1993-11-23 - Re: Can NSA crack PGP?

Header Data

From: Matt Blaze <mab@crypto.com>
To: karn@qualcomm.com (Phil Karn)
Message Hash: c84b692e841a7956e9c51b25251324a04180a4345e626f27bb919759082a2a74
Message ID: <9311230533.AA17556@crypto.com>
Reply To: <199311230337.TAA00569@servo>
UTC Datetime: 1993-11-23 05:48:05 UTC
Raw Date: Mon, 22 Nov 93 21:48:05 PST

Raw message

From: Matt Blaze <mab@crypto.com>
Date: Mon, 22 Nov 93 21:48:05 PST
To: karn@qualcomm.com (Phil Karn)
Subject: Re: Can NSA crack PGP?
In-Reply-To: <199311230337.TAA00569@servo>
Message-ID: <9311230533.AA17556@crypto.com>
MIME-Version: 1.0
Content-Type: text/plain

In cypherpunks Phil Karn writes:

>3. Attacking the random number generators. This is often the weakest
>part of many conventional cryptosystems, but the techniques now used
>in PGP are thought to be pretty good. Lest people think that timing
>keystrokes is a poor way to generate random numbers, I should say that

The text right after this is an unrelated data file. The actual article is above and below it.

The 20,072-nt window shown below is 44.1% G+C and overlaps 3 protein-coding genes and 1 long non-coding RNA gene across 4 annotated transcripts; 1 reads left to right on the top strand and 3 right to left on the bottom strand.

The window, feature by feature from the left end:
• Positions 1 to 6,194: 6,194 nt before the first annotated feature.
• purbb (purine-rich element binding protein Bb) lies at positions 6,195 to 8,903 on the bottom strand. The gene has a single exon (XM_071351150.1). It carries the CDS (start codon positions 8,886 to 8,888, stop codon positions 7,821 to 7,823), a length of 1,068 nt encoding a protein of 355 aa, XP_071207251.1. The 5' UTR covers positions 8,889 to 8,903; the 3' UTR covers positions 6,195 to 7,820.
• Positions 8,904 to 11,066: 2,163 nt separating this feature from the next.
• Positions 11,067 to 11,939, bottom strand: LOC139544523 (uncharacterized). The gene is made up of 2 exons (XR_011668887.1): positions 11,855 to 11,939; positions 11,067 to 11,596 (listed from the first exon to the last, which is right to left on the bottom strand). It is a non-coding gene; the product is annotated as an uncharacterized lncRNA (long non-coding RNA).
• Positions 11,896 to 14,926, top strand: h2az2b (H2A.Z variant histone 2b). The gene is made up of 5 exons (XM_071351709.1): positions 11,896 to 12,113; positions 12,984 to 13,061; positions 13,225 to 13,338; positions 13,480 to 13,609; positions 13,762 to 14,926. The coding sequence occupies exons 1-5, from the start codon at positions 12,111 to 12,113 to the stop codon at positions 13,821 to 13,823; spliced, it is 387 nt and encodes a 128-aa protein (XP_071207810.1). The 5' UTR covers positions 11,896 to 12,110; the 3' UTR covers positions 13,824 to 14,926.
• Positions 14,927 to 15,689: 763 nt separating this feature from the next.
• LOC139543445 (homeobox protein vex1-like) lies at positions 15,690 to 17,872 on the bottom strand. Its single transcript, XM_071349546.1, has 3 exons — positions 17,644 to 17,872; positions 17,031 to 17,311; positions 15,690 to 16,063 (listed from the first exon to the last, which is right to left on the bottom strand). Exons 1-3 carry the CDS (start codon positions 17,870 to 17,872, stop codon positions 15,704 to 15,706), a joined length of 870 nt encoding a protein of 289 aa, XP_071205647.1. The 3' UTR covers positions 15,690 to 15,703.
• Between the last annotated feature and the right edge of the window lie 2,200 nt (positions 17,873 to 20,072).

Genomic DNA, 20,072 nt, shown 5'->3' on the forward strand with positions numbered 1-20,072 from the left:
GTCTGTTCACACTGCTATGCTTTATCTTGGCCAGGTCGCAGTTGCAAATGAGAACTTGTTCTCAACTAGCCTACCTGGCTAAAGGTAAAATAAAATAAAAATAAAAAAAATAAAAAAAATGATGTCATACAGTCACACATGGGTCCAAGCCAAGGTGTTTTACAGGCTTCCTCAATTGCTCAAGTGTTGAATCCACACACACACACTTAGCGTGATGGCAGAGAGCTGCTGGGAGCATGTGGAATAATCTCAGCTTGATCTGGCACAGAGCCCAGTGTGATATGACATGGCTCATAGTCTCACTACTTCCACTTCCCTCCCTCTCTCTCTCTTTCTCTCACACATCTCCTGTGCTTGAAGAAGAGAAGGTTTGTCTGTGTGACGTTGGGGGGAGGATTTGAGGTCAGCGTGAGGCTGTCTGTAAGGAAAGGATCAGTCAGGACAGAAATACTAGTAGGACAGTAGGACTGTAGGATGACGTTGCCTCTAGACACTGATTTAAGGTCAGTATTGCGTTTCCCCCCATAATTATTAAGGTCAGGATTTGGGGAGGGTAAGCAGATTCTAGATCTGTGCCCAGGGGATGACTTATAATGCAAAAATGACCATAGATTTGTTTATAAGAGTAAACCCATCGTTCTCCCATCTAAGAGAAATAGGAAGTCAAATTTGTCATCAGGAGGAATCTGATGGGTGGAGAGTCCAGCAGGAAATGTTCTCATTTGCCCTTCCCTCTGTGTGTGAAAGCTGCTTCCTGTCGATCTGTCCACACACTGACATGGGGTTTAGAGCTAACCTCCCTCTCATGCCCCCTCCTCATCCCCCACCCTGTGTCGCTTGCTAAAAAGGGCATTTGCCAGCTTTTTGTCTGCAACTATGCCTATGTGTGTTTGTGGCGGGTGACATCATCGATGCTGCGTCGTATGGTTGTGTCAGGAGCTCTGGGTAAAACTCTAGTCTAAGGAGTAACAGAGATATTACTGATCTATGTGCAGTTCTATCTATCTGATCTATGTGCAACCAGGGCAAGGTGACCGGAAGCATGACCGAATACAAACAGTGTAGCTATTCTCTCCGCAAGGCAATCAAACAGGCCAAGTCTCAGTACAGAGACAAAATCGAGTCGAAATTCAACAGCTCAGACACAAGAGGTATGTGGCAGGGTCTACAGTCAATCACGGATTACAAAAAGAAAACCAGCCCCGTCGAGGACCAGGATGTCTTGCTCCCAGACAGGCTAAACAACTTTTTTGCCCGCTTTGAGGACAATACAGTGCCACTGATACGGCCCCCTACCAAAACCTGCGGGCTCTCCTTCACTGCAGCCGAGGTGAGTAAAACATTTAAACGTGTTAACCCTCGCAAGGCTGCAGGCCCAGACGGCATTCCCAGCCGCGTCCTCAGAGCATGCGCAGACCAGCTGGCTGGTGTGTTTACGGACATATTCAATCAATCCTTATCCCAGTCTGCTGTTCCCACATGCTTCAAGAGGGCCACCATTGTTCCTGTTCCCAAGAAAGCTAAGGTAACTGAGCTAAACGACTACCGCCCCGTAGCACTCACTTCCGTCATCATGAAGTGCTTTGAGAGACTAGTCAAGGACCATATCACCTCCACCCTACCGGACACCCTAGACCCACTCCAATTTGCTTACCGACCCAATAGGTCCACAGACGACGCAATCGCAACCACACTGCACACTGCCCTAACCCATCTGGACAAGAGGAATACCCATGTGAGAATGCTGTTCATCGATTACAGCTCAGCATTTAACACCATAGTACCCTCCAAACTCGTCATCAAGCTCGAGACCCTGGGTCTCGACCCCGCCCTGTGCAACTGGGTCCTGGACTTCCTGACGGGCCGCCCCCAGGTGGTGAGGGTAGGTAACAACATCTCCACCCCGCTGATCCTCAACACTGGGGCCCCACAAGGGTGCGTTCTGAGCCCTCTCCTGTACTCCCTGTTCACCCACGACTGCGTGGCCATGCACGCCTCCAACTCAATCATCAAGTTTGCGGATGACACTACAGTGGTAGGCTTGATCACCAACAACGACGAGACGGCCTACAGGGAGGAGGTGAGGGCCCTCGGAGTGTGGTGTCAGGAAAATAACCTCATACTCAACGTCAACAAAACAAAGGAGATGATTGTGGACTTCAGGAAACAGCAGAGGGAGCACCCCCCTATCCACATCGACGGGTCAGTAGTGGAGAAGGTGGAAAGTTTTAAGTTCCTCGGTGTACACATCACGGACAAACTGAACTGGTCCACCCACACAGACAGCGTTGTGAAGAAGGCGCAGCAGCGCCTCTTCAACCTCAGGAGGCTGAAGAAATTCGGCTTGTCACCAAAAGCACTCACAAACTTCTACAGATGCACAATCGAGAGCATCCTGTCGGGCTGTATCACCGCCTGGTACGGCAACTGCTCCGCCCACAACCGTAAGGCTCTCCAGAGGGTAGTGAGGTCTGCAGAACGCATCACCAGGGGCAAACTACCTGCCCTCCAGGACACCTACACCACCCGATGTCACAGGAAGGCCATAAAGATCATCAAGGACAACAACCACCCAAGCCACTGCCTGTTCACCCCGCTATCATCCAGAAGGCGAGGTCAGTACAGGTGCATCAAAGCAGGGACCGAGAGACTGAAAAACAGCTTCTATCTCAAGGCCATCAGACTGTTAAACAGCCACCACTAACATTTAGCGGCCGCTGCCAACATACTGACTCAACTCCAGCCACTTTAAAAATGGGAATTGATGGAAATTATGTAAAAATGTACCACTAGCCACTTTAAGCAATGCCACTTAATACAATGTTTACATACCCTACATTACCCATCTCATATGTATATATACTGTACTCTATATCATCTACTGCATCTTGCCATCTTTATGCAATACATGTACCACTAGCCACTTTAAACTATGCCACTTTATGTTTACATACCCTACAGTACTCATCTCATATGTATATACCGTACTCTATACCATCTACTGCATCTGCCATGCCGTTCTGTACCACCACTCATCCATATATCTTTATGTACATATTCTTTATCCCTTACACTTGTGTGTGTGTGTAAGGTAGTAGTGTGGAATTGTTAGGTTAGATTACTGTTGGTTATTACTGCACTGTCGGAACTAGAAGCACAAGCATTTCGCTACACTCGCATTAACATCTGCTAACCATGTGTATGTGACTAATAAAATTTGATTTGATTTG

>I once watched somebody key a STU-III (NSA-designed secure phone). At
>one point the phone prompted him to hit the "*" key 20 times. It
>didn't say why, of course, but it was pretty obvious to me.  And if
>it's good enough for NSA...

Minor nit: I agree that keystroke timing is good in principle for getting
"true" random bits, but we should be careful not to extrapolate too much from
the STU-III for general purpose computer systems.  The STU may have a
specially designed keypad timer, while god knows how often some random OS/
hardware combination delivers keyboard interupt times back to user processes.
Compounding the issue is knowing which bits in the interarrival time are
the "hotest" ones to measure on a particular system, which may be surprisingly
far from the lowest order bits depending on the clock granularity and skew.

Obviously the technique works well in some configurations, but there may
be others where it fails badly.  PGP seems to use it too good advantage, but
I'd still be suspicious before trusting it on an untested platform.